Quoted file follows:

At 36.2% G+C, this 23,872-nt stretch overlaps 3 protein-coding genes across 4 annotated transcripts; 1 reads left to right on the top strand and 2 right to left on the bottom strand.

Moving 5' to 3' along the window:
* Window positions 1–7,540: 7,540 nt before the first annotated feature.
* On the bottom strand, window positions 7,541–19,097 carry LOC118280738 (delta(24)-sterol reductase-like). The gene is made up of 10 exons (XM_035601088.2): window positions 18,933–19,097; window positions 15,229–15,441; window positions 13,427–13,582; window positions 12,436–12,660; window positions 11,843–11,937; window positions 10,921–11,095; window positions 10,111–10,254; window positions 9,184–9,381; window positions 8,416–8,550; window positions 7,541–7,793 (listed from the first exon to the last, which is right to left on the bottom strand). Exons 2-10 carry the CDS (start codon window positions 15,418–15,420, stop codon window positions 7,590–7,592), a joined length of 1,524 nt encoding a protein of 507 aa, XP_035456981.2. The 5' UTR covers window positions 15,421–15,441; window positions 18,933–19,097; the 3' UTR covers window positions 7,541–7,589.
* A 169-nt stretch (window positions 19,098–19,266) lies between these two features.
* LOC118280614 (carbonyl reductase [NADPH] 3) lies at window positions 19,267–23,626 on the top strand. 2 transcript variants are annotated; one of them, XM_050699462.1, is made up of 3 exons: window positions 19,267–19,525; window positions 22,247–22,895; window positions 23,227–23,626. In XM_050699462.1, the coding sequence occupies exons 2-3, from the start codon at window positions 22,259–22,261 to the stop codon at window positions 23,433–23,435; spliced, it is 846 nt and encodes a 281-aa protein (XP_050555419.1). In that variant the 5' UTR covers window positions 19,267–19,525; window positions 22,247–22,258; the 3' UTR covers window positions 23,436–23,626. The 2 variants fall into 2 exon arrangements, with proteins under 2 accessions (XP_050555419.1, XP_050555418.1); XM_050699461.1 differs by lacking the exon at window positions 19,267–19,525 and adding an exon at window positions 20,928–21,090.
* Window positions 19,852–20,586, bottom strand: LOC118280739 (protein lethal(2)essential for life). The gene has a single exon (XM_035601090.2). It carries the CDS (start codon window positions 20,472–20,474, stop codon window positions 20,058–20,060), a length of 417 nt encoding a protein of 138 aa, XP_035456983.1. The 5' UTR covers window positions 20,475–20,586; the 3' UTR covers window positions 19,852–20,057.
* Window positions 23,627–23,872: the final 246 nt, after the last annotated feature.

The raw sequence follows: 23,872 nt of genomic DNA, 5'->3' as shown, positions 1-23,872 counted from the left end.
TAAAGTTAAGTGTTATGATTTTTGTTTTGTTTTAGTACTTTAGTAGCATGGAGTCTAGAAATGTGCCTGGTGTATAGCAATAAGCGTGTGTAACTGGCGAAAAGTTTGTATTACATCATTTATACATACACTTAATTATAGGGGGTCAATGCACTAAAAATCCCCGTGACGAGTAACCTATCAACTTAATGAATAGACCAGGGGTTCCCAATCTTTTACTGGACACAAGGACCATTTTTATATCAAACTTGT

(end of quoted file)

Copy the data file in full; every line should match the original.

At 36.2% G+C, this 23,872-nt stretch overlaps 3 protein-coding genes across 4 annotated transcripts; 1 reads left to right on the top strand and 2 right to left on the bottom strand.

Moving 5' to 3' along the window:
* Window positions 1–7,540: 7,540 nt before the first annotated feature.
* On the bottom strand, window positions 7,541–19,097 carry LOC118280738 (delta(24)-sterol reductase-like). The gene is made up of 10 exons (XM_035601088.2): window positions 18,933–19,097; window positions 15,229–15,441; window positions 13,427–13,582; window positions 12,436–12,660; window positions 11,843–11,937; window positions 10,921–11,095; window positions 10,111–10,254; window positions 9,184–9,381; window positions 8,416–8,550; window positions 7,541–7,793 (listed from the first exon to the last, which is right to left on the bottom strand). Exons 2-10 carry the CDS (start codon window positions 15,418–15,420, stop codon window positions 7,590–7,592), a joined length of 1,524 nt encoding a protein of 507 aa, XP_035456981.2. The 5' UTR covers window positions 15,421–15,441; window positions 18,933–19,097; the 3' UTR covers window positions 7,541–7,589.
* A 169-nt stretch (window positions 19,098–19,266) lies between these two features.
* LOC118280614 (carbonyl reductase [NADPH] 3) lies at window positions 19,267–23,626 on the top strand. 2 transcript variants are annotated; one of them, XM_050699462.1, is made up of 3 exons: window positions 19,267–19,525; window positions 22,247–22,895; window positions 23,227–23,626. In XM_050699462.1, the coding sequence occupies exons 2-3, from the start codon at window positions 22,259–22,261 to the stop codon at window positions 23,433–23,435; spliced, it is 846 nt and encodes a 281-aa protein (XP_050555419.1). In that variant the 5' UTR covers window positions 19,267–19,525; window positions 22,247–22,258; the 3' UTR covers window positions 23,436–23,626. The 2 variants fall into 2 exon arrangements, with proteins under 2 accessions (XP_050555419.1, XP_050555418.1); XM_050699461.1 differs by lacking the exon at window positions 19,267–19,525 and adding an exon at window positions 20,928–21,090.
* Window positions 19,852–20,586, bottom strand: LOC118280739 (protein lethal(2)essential for life). The gene has a single exon (XM_035601090.2). It carries the CDS (start codon window positions 20,472–20,474, stop codon window positions 20,058–20,060), a length of 417 nt encoding a protein of 138 aa, XP_035456983.1. The 5' UTR covers window positions 20,475–20,586; the 3' UTR covers window positions 19,852–20,057.
* Window positions 23,627–23,872: the final 246 nt, after the last annotated feature.

The raw sequence follows: 23,872 nt of genomic DNA, 5'->3' as shown, positions 1-23,872 counted from the left end.
TAAAGTTAAGTGTTATGATTTTTGTTTTGTTTTAGTACTTTAGTAGCATGGAGTCTAGAAATGTGCCTGGTGTATAGCAATAAGCGTGTGTAACTGGCGAAAAGTTTGTATTACATCATTTATACATACACTTAATTATAGGGGGTCAATGCACTAAAAATCCCCGTGACGAGTAACCTATCAACTTAATGAATAGACCAGGGGTTCCCAATCTTTTACTGGACACAAGGACCATTTTTATATCAAACTTGT